Y’know that Heineken commercial with the cool song where the skinny guy in the tux walks into a party and greets all these interesting people doing interesting things? I kinda felt like that last weekend—and as a band nerd/English major with questionable social skills, I gotta tell ya, it was pretty freaking cool.

It started Thursday, when CCB and I met up at Pangea after work. They normally don’t open until 8, but they were hosting an AIA “10X10” event: 10 locals in various creative industries displaying 10 slides that tied into their creative process. Frankly, it just sounded like a neat idea. Made me feel all avant garde. And it was free. And I love Pangea.

Anyway, there were tons of people there, but our waitress seemed sweet and down-to-earth and apologized for the wait. Of course, with all those people, trying to cash out after the event was going to take a while, so we opted to clamber up to the bar in the back and wait for things to die down a bit. Brad the owner was staffing the bar—he and his partner, Chef Lan, are also responsible for Pangea’s neighbor, the love of our short culinary lives, Lan the restaurant.

We were just waiting out the crowd with our usual dual-wallflower routine, but Brad, apparently, has quite a mind for faces—he immediately remembered our last visit, months ago, and is a great, chatty conversation starter to boot. Now, that’s cool as hell, and we felt all special and accepted, but I have to admit that he’s not the first bartender in town to recognize us. The really cool part was half an hour later when our waitress, who’d been in perpetual motion bussing tables and whatnot, made her way down to the far end of the bar and extended her hand. “Hi, I’m Lan,” she says. The audio took a while to catch up in my brain, so I shook her hand and responded, “Oh, hi, I’m Hannah and th—I’msorrydidyoujustsayyou’reLan?!” Awesome. “THANK YOU FOR COOKING,” was CCB’s immediate and sincere response.

Like, here we are, just hanging out, and bam—Chef Lan comes over to say hi. I mean, that’s some social validation right there.

And that wasn’t even the end of it. Dinner at Nancy’s with the Deelios Friday, and Nancy herself shouts my name in greeting from across the dining room as we wait in line. Nancy’s awesome to everybody, of course, but you still gotta love the popular owner of a popular restaurant giving you a shout out across the place. What I didn’t see was that one of her companions was Paul Reubens. They’ve known each other since they were 12, she’d later explain. (My parents have also been friends with Paul since his days as an Asolo apprentice, so you could say he knows me, too, although he doesn’t really know he knows me.) This is truly a random and wonderful encounter.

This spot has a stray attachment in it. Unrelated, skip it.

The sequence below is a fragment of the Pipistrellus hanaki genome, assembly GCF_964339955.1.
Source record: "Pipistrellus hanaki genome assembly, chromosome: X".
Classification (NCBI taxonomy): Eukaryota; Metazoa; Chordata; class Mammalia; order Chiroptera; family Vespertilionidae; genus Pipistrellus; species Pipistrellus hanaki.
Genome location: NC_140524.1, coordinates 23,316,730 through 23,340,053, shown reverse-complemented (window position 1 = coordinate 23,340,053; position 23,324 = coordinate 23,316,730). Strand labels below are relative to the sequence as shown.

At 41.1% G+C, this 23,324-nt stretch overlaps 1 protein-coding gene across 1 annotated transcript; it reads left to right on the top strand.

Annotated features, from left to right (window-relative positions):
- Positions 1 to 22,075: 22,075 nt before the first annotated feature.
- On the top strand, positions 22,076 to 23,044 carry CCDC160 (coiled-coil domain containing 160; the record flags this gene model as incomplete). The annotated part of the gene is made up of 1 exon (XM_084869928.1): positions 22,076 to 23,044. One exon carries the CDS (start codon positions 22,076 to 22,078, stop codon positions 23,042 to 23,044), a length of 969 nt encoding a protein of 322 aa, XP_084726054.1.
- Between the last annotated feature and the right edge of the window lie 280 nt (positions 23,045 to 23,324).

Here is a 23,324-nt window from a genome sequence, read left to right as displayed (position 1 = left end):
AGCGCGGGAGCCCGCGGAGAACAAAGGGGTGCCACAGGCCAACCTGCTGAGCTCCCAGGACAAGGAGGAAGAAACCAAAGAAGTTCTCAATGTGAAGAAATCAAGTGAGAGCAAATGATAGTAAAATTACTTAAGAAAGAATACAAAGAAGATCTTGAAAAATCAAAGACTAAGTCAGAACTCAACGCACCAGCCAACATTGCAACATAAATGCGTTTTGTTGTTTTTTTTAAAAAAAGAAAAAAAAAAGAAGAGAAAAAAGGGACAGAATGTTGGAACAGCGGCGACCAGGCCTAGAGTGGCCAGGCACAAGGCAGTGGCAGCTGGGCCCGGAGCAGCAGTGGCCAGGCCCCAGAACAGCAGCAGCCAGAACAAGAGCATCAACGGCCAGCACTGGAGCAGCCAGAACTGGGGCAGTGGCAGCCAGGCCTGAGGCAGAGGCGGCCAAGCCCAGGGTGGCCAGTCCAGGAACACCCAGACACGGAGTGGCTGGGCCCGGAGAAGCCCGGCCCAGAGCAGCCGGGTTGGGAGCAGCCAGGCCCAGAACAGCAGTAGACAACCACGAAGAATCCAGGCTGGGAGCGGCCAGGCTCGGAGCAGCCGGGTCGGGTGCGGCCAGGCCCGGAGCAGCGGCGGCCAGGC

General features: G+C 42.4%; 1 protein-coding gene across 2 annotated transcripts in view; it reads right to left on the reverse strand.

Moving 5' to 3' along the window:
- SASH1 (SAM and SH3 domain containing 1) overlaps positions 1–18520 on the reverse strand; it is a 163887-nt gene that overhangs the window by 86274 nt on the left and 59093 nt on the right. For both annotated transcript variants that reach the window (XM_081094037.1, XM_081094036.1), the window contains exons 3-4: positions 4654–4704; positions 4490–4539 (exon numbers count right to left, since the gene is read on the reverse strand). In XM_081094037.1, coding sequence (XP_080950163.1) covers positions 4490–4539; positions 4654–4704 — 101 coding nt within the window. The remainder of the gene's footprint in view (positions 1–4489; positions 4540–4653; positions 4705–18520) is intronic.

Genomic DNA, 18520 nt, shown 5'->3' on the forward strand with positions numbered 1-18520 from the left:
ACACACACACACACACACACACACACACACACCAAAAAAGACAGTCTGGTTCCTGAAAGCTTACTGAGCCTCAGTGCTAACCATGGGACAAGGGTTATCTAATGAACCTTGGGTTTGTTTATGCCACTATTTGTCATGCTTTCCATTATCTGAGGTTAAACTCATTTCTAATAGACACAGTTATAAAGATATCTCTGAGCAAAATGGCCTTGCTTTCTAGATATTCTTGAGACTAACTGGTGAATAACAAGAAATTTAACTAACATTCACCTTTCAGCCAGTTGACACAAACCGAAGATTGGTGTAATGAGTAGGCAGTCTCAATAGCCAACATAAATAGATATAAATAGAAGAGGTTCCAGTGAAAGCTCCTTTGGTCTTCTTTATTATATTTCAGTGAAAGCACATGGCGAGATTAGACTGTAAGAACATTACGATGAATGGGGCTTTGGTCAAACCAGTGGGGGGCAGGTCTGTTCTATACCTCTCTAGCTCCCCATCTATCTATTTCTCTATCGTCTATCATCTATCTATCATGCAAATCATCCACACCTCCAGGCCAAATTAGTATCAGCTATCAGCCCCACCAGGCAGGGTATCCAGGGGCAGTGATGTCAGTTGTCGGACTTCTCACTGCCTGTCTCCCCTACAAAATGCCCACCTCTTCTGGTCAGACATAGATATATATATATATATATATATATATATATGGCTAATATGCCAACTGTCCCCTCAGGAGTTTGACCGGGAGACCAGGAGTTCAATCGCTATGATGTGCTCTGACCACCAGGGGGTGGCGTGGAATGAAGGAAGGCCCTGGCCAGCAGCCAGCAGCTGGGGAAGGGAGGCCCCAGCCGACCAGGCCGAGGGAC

Krazy Jenga at Mr. Beery's.

From there we hit up Mr. Beery’s and commandeered a couple of tables for Jenga. It was seven of us all told, with the Deelios, Little J, Suzie Q and Krazy Kevin, and we were kind of intense about the Jenga—holding our breath for each move even three or four games in. But not long into a game, a guy comes up all of a sudden and slaps the tower to the table. The pieces go everywhere, and seven fanatical Jenga players whip their heads around to glare daggers at…?

Mark. Mr. Beery himself. I’ve never felt the mood of a group go from murderous to jovial in a split second—so powerful is Mark’s following. And how cool is it that a guy that well liked feels comfortable enough around us to wreck our Jenga game? Not to be interviewed or to send regards to your parents or to pitch a story—to smash your Jenga game, and hugs all around. It just…well, it makes you feel like a part of the party.